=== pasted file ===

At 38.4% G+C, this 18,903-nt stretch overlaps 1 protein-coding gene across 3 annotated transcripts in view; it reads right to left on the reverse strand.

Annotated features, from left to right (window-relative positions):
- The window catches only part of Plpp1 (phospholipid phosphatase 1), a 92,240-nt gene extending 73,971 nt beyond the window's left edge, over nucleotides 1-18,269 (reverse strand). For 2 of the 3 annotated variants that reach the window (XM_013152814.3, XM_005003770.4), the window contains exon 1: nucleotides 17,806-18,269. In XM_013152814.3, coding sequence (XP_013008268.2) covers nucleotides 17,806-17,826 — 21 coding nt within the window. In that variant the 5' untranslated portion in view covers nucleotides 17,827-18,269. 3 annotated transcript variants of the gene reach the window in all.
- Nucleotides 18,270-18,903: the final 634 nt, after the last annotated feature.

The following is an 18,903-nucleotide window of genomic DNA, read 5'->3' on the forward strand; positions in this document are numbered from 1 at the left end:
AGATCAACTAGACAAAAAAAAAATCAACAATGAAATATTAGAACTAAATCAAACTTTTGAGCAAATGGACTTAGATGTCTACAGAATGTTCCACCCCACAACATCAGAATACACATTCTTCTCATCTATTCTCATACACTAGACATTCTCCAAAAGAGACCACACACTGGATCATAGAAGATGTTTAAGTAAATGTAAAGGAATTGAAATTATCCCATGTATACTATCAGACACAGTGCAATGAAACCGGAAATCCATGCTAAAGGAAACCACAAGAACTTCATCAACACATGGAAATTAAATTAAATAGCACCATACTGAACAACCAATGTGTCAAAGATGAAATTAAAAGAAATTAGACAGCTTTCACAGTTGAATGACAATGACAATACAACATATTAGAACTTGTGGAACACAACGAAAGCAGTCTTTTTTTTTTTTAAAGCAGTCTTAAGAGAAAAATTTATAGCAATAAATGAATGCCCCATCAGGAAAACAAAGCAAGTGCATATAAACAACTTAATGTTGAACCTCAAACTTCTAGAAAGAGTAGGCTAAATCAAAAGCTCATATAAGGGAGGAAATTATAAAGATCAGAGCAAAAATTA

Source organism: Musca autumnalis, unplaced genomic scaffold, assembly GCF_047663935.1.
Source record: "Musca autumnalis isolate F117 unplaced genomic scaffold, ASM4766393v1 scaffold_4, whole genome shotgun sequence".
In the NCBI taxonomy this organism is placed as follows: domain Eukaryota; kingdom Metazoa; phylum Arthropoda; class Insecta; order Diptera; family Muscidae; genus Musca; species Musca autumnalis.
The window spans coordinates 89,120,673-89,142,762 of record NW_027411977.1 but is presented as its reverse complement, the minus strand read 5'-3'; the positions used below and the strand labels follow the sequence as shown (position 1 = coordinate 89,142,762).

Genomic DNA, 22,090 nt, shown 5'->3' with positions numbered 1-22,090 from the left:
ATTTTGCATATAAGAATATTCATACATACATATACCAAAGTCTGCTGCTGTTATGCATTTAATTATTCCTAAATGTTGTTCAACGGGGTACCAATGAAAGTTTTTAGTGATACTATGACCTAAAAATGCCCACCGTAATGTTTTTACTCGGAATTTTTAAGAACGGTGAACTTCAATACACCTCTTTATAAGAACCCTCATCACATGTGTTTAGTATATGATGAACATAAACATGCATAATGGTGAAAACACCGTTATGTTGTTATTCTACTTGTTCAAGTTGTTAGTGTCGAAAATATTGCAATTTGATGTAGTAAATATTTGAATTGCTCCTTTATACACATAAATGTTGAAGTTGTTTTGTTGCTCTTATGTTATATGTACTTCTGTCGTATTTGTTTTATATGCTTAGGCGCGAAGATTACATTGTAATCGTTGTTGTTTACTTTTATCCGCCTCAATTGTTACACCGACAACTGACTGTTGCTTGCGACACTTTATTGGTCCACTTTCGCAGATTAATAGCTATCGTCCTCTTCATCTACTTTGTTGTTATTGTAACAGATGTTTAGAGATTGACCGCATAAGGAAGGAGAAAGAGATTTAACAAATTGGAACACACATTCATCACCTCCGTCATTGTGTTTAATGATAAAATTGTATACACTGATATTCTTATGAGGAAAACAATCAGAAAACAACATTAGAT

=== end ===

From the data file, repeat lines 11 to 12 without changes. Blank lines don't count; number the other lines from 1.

Genomic DNA, 22,090 nt, shown 5'->3' with positions numbered 1-22,090 from the left:
ATTTTGCATATAAGAATATTCATACATACATATACCAAAGTCTGCTGCTGTTATGCATTTAATTATTCCTAAATGTTGTTCAACGGGGTACCAATGAAAGTTTTTAGTGATACTATGACCTAAAAATGCCCACCGTAATGTTTTTACTCGGAATTTTTAAGAACGGTGAACTTCAATACACCTCTTTATAAGAACCCTCATCACATGTGTTTAGTATATGATGAACATAAACATGCATAATGGTGAAAACACCGTTATGTTGTTATTCTACTTGTTCAAGTTGTTAGTGTCGAAAATATTGCAATTTGATGTAGTAAATATTTGAATTGCTCCTTTATACACATAAATGTTGAAGTTGTTTTGTTGCTCTTATGTTATATGTACTTCTGTCGTATTTGTTTTATATGCTTAGGCGCGAAGATTACATTGTAATCGTTGTTGTTTACTTTTATCCGCCTCAATTGTTACACCGACAACTGACTGTTGCTTGCGACACTTTATTGGTCCACTTTCGCAGATTAATAGCTATCGTCCTCTTCATCTACTTTGTTGTTATTGTAACAGATGTTTAGAGATTGACCGCATAAGGAAGGAGAAAGAGATTTAACAAATTGGAACACACATTCATCACCTCCGTCATTGTGTTTAATGATAAAATTGTATACACTGATATTCTTATGAGGAAAACAATCAGAAAACAACATTAGAT